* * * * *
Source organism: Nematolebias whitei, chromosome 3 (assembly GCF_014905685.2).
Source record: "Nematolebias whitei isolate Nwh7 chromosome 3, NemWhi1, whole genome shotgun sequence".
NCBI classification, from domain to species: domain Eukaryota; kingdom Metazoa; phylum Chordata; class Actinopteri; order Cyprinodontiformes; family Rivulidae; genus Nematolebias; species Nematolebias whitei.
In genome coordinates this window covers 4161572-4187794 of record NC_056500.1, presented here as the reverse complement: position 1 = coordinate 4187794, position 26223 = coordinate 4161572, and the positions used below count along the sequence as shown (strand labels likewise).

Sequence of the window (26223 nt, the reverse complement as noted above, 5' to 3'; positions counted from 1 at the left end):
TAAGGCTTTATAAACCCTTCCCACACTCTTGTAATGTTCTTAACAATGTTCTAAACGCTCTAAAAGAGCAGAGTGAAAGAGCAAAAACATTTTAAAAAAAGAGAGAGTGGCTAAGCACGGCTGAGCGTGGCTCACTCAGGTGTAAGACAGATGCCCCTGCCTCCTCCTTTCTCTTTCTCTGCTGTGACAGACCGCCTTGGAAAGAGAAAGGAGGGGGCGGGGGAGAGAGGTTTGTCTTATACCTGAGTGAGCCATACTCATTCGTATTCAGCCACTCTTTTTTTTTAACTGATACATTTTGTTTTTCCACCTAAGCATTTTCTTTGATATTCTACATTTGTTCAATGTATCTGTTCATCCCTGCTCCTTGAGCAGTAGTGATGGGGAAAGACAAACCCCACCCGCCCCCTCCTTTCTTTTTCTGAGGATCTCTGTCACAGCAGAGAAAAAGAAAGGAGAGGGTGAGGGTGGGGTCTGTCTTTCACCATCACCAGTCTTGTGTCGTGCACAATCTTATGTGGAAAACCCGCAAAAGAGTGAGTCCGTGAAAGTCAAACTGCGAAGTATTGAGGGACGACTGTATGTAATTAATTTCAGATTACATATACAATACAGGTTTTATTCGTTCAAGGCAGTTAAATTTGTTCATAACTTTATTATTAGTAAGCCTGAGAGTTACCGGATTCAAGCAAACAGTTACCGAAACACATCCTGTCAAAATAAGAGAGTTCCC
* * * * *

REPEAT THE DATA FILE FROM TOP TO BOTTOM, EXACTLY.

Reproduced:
Source organism: Nematolebias whitei, chromosome 3 (assembly GCF_014905685.2).
Source record: "Nematolebias whitei isolate Nwh7 chromosome 3, NemWhi1, whole genome shotgun sequence".
NCBI classification, from domain to species: domain Eukaryota; kingdom Metazoa; phylum Chordata; class Actinopteri; order Cyprinodontiformes; family Rivulidae; genus Nematolebias; species Nematolebias whitei.
In genome coordinates this window covers 4161572-4187794 of record NC_056500.1, presented here as the reverse complement: position 1 = coordinate 4187794, position 26223 = coordinate 4161572, and the positions used below count along the sequence as shown (strand labels likewise).

Sequence of the window (26223 nt, the reverse complement as noted above, 5' to 3'; positions counted from 1 at the left end):
TAAGGCTTTATAAACCCTTCCCACACTCTTGTAATGTTCTTAACAATGTTCTAAACGCTCTAAAAGAGCAGAGTGAAAGAGCAAAAACATTTTAAAAAAAGAGAGAGTGGCTAAGCACGGCTGAGCGTGGCTCACTCAGGTGTAAGACAGATGCCCCTGCCTCCTCCTTTCTCTTTCTCTGCTGTGACAGACCGCCTTGGAAAGAGAAAGGAGGGGGCGGGGGAGAGAGGTTTGTCTTATACCTGAGTGAGCCATACTCATTCGTATTCAGCCACTCTTTTTTTTTAACTGATACATTTTGTTTTTCCACCTAAGCATTTTCTTTGATATTCTACATTTGTTCAATGTATCTGTTCATCCCTGCTCCTTGAGCAGTAGTGATGGGGAAAGACAAACCCCACCCGCCCCCTCCTTTCTTTTTCTGAGGATCTCTGTCACAGCAGAGAAAAAGAAAGGAGAGGGTGAGGGTGGGGTCTGTCTTTCACCATCACCAGTCTTGTGTCGTGCACAATCTTATGTGGAAAACCCGCAAAAGAGTGAGTCCGTGAAAGTCAAACTGCGAAGTATTGAGGGACGACTGTATGTAATTAATTTCAGATTACATATACAATACAGGTTTTATTCGTTCAAGGCAGTTAAATTTGTTCATAACTTTATTATTAGTAAGCCTGAGAGTTACCGGATTCAAGCAAACAGTTACCGAAACACATCCTGTCAAAATAAGAGAGTTCCC